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most vintage bearing edges i dont mess with. but i recently bought a 60's tom that had been apart for a while. i smoothed the edges with some fine sandpaper. ive got a small square candle that i worked in lightly and then buffed clean. they felt much better and i'm sure much more protected.


mike
 

hefty

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I thought I remembered a few people arguing against waxing edges the last time this topic came up. jrfrond I think was one of them. I'd be curious to hear their comments (again)...

My 80's Gretsch's have relatively rough edges compared to any other drums I've seen (the edges are perfectly cut mind you, just no final sanding appears to have been done on them). They sound so good as-is though and they tune up easily so I've been afraid and/or haven't bothered to mess with them so far, as far as waxing or smoothing out goes. Come to think of it though, I emailed Gretsch a while back about this and they suggested waxing the edges, FWIW.
 

EvEnStEvEn

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I've swiped a thin application of paraffin wax to all my edges since the 70s.
I rub a little around the drumhead collars too.
But inevitably someone will chime in to inform us it's completely unnecessary or we've all been doing it wrong.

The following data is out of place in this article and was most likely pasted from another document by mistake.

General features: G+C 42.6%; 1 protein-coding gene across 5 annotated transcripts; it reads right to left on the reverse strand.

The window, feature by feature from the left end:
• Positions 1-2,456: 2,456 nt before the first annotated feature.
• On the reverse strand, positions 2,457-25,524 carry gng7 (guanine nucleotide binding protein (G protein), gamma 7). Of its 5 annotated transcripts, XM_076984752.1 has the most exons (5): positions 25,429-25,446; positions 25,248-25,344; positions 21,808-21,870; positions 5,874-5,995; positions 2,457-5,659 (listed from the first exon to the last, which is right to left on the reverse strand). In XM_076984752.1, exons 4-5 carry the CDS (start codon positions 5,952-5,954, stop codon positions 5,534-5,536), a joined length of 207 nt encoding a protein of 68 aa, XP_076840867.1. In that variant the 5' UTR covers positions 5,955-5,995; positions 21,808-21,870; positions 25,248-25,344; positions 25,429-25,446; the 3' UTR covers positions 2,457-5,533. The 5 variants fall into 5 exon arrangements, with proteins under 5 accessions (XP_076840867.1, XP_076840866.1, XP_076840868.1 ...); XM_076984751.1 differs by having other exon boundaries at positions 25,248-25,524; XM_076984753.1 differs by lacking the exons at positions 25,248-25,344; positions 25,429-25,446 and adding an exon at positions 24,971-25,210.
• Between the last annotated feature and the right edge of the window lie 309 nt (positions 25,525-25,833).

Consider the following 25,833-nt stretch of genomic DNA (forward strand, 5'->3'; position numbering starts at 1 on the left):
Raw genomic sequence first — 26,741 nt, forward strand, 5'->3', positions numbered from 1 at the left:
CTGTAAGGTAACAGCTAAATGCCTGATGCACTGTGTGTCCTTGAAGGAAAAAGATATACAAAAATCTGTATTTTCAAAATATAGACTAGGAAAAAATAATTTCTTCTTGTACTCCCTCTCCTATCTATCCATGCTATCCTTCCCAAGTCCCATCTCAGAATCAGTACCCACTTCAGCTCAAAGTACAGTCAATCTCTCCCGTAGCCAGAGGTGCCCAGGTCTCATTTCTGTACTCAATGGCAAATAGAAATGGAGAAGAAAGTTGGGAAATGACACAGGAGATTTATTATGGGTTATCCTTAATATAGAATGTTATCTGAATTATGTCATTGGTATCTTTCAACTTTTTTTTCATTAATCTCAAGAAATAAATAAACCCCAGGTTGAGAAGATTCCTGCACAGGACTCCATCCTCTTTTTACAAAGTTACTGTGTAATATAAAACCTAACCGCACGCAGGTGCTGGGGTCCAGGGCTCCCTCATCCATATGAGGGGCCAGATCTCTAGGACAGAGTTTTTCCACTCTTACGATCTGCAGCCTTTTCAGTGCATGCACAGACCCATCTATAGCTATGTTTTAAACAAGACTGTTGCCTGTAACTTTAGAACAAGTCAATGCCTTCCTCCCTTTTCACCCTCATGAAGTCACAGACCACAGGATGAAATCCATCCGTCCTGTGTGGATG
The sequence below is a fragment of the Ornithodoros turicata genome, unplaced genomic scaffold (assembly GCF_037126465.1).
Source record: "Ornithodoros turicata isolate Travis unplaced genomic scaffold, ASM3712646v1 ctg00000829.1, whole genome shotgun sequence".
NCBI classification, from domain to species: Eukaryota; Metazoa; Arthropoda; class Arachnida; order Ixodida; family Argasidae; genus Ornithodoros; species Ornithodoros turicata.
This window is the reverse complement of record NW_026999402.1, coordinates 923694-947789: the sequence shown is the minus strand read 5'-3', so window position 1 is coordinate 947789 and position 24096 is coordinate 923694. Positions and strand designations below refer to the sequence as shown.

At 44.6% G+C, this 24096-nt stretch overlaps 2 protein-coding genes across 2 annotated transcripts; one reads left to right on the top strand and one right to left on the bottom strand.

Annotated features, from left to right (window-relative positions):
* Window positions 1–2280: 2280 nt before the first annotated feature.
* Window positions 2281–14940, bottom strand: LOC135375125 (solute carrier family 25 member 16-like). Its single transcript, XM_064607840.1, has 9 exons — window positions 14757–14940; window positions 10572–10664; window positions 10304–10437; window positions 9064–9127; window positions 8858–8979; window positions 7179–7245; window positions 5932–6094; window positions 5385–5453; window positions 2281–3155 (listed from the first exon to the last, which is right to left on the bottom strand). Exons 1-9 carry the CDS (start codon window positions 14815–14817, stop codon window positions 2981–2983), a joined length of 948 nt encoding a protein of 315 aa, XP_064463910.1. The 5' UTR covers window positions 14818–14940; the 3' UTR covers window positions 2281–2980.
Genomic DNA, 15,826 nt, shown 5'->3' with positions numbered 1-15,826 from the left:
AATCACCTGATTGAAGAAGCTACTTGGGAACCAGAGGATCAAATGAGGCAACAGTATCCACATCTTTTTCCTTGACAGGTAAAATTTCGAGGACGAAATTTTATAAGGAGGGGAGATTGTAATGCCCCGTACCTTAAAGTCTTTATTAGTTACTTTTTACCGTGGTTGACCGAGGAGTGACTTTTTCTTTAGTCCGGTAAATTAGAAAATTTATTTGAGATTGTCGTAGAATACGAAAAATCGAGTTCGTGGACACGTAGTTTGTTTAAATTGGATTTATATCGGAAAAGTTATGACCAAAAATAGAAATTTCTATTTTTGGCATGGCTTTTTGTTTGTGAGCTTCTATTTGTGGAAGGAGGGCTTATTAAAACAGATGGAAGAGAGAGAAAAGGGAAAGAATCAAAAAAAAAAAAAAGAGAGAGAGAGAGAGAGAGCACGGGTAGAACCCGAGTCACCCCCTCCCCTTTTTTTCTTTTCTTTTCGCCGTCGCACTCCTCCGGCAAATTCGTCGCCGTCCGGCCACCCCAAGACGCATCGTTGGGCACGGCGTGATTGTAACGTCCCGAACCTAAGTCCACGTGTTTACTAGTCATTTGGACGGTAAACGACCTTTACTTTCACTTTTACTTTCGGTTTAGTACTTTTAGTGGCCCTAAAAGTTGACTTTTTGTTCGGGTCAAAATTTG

Dude

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I have never done this, but it sure seems like a good idea. Like wiping motor oil on the gasket of an oil filter. I do that every time I change the oil in my car - yes I do it myself.

Waxing bearing edges seems like a no-brainer now that I think about it. Heads would glide upon tension, edges would be conditioned(?). I don't know.
 

hawker

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I once read (thirty years ago) to use a super light coating of Vaseline on the bearing edges to help maintain good contact all the way around and perhaps allow the head to "float" a little. I've done so off and on through the years and can't see that it helped or hurt at all. I'm afraid this is probably just an old wives tale, but I was a kid....who didn't know any better.
 

Q-Dog

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I rub a candle around the edges before I seat a new head. Don't know if it is true but I feel like it makes the drum easier to tune up. Been doing this for years.
 

harry

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Wow..I thought one or two maybe, but many do it!! Think I'll polish with some beeswax on the edges of the new 3ply's..just for the heck of it! Thanks for all the opinions!!
Harry
 

Retro Rob

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BennyK said:
800 grit emery paper soaked with pure lemon oil then buffed with a sheepskin pad every once in a while seals up the plies and nourishes the wood. Turtle wax is OK afterwards.They tune up more precisely and the lemon oil smells nice.Benny K.

I'm diggin Benny's Lemon oil